He was also a keen cine photographer, these were generally in colour. These have been converted to digital format, but unfortunately, the films have deteriorated to an extent, so the quality of these is not what it used to be.
There were 3 aspects to my father’s photography, as follows:
- His police work. For obvious reasons, we, his family, do not have access to any of these
- His private hobby which is this collection
- He also had a small weekend business while in Maun doing portrait photographing for the local population on request in his ’studio’, and this was a very popular, thriving business.
There was always a queue in the backyard when the ‘shop’ was open. He offered a good deal too, a paper copy photograph and the negative, so if one wanted further copies, one simply brought the negative back and he would make prints (a neat anti-ageing technique!), possibly the first Photography Shop in Maun? As this was new technology, re-prints were often requested as ‘please wash the negative’, which I guess was my father’s explanation of the process.
Maun in those days was a small, sparsely populated village with poor transport links. It was a difficult place to get to, and not much to do on arrival. Escaping the heat was a particular challenge. There were some government agencies providing basic services, big-game hunting and occasional tourist safari’s.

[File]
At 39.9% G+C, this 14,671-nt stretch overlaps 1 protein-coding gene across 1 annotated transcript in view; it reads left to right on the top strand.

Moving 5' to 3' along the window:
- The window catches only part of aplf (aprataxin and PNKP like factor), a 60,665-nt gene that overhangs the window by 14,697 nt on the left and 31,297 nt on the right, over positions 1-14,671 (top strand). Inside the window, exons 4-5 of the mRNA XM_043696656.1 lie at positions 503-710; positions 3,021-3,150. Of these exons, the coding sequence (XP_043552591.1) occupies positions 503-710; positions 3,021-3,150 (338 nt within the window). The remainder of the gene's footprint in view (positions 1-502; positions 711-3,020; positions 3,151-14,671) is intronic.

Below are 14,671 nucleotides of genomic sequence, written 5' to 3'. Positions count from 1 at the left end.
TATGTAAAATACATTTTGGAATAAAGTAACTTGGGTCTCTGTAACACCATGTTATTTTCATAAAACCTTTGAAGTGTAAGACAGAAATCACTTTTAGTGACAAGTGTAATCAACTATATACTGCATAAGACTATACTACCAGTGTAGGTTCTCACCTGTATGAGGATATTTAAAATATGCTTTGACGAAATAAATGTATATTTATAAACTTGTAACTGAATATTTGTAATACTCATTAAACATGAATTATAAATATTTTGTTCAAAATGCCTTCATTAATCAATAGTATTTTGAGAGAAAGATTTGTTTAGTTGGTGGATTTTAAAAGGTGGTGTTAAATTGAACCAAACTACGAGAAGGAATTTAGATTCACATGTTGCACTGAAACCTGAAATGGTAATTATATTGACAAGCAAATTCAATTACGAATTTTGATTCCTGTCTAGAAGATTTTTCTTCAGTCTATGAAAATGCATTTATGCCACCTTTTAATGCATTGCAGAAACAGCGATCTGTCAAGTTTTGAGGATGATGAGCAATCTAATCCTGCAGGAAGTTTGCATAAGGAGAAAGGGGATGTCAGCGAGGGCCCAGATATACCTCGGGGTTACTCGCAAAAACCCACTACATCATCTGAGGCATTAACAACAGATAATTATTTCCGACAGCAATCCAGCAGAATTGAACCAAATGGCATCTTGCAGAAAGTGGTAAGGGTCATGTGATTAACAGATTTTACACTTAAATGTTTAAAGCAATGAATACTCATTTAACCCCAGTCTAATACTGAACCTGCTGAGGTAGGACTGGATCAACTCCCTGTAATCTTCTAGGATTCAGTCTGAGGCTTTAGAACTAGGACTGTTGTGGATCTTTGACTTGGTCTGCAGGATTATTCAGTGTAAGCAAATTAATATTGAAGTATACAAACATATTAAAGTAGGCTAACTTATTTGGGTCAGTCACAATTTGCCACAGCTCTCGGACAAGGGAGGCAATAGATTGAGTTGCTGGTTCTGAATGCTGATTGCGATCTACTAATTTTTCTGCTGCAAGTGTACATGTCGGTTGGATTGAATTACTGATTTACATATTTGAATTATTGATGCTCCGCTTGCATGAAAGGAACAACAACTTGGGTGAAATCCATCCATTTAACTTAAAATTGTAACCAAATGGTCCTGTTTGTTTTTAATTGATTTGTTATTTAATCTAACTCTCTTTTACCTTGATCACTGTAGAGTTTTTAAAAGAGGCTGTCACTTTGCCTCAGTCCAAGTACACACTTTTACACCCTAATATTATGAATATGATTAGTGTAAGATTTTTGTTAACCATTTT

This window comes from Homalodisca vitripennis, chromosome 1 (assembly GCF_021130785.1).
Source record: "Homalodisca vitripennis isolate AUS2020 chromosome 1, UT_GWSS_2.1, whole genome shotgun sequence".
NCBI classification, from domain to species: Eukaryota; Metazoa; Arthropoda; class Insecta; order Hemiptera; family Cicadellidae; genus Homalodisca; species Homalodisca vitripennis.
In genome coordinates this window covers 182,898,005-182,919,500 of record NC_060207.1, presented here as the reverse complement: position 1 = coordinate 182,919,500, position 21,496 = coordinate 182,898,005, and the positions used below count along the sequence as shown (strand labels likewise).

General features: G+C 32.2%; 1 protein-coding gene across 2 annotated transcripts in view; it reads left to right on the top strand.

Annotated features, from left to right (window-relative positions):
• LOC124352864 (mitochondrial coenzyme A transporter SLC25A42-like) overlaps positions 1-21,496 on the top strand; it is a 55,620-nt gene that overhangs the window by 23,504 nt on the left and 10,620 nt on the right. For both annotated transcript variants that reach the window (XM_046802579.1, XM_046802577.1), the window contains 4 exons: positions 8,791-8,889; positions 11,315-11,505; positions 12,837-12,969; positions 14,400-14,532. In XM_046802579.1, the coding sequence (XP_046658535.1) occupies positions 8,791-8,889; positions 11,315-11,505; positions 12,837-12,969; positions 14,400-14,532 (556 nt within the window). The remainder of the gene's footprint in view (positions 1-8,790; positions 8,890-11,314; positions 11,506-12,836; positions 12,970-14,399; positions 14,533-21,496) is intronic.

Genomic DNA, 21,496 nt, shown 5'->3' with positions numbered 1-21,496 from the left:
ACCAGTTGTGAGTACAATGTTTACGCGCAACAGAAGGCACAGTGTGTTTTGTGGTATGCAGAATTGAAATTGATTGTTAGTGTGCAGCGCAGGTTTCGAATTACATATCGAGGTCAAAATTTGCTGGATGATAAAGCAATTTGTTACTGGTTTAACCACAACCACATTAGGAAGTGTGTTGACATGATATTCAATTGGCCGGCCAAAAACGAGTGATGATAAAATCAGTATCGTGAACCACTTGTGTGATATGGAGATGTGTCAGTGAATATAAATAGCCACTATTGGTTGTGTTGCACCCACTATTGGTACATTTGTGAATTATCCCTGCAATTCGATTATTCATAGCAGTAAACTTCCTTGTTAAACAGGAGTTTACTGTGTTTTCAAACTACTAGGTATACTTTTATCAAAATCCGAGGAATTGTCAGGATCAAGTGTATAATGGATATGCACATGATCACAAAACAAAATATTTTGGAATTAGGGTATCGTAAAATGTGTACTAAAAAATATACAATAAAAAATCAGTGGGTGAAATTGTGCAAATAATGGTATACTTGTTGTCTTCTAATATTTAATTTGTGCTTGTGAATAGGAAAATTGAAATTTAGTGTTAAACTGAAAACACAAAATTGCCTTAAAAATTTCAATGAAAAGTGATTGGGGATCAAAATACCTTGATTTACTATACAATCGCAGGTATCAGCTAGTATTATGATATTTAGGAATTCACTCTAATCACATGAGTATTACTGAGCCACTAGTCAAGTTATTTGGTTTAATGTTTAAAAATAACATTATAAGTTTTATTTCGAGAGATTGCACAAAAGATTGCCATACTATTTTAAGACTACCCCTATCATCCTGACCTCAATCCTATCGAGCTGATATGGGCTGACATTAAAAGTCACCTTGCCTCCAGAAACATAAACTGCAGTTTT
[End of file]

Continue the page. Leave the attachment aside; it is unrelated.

There was an airport, although many would not recognise it as such. There was an area of open land opposite Riley’s (hotel and petrol station), which was used, amongst other things, as a landing strip for Dakota’s (aeroplane), the workhorses of that era. If a pilot required some guidance to land, a few land-rovers (versatile vehicles) were lined up to help the pilot! I recall a Dakota engine being started by attaching a rope to the propellor and a team of men practising their tug of war!